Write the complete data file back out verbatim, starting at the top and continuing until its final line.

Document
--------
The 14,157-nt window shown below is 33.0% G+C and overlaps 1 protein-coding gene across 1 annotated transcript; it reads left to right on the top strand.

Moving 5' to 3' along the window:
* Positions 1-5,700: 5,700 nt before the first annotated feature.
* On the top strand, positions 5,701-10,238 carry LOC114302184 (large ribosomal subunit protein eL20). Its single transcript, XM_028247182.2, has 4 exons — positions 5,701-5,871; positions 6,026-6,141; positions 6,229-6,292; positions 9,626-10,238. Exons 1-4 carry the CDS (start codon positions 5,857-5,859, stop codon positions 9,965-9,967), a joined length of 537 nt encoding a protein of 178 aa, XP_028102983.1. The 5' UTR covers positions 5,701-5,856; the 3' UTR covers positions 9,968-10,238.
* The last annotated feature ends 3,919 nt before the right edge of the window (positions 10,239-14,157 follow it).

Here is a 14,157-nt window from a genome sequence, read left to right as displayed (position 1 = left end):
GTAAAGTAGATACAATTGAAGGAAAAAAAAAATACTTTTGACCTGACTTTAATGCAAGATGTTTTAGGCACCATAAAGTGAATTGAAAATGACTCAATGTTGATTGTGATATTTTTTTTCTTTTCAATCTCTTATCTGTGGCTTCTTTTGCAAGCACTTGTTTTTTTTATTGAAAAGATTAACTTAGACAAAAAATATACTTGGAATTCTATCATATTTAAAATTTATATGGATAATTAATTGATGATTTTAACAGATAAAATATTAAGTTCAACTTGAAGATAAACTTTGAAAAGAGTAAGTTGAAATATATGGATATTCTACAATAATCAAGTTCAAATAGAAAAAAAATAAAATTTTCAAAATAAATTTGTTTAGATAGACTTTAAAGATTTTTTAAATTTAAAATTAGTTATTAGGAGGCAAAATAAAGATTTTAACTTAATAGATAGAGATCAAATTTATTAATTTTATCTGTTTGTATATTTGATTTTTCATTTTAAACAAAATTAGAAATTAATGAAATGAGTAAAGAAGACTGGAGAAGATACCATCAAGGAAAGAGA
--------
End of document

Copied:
The 14,157-nt window shown below is 33.0% G+C and overlaps 1 protein-coding gene across 1 annotated transcript; it reads left to right on the top strand.

Moving 5' to 3' along the window:
* Positions 1-5,700: 5,700 nt before the first annotated feature.
* On the top strand, positions 5,701-10,238 carry LOC114302184 (large ribosomal subunit protein eL20). Its single transcript, XM_028247182.2, has 4 exons — positions 5,701-5,871; positions 6,026-6,141; positions 6,229-6,292; positions 9,626-10,238. Exons 1-4 carry the CDS (start codon positions 5,857-5,859, stop codon positions 9,965-9,967), a joined length of 537 nt encoding a protein of 178 aa, XP_028102983.1. The 5' UTR covers positions 5,701-5,856; the 3' UTR covers positions 9,968-10,238.
* The last annotated feature ends 3,919 nt before the right edge of the window (positions 10,239-14,157 follow it).

Here is a 14,157-nt window from a genome sequence, read left to right as displayed (position 1 = left end):
GTAAAGTAGATACAATTGAAGGAAAAAAAAAATACTTTTGACCTGACTTTAATGCAAGATGTTTTAGGCACCATAAAGTGAATTGAAAATGACTCAATGTTGATTGTGATATTTTTTTTCTTTTCAATCTCTTATCTGTGGCTTCTTTTGCAAGCACTTGTTTTTTTTATTGAAAAGATTAACTTAGACAAAAAATATACTTGGAATTCTATCATATTTAAAATTTATATGGATAATTAATTGATGATTTTAACAGATAAAATATTAAGTTCAACTTGAAGATAAACTTTGAAAAGAGTAAGTTGAAATATATGGATATTCTACAATAATCAAGTTCAAATAGAAAAAAAATAAAATTTTCAAAATAAATTTGTTTAGATAGACTTTAAAGATTTTTTAAATTTAAAATTAGTTATTAGGAGGCAAAATAAAGATTTTAACTTAATAGATAGAGATCAAATTTATTAATTTTATCTGTTTGTATATTTGATTTTTCATTTTAAACAAAATTAGAAATTAATGAAATGAGTAAAGAAGACTGGAGAAGATACCATCAAGGAAAGAGA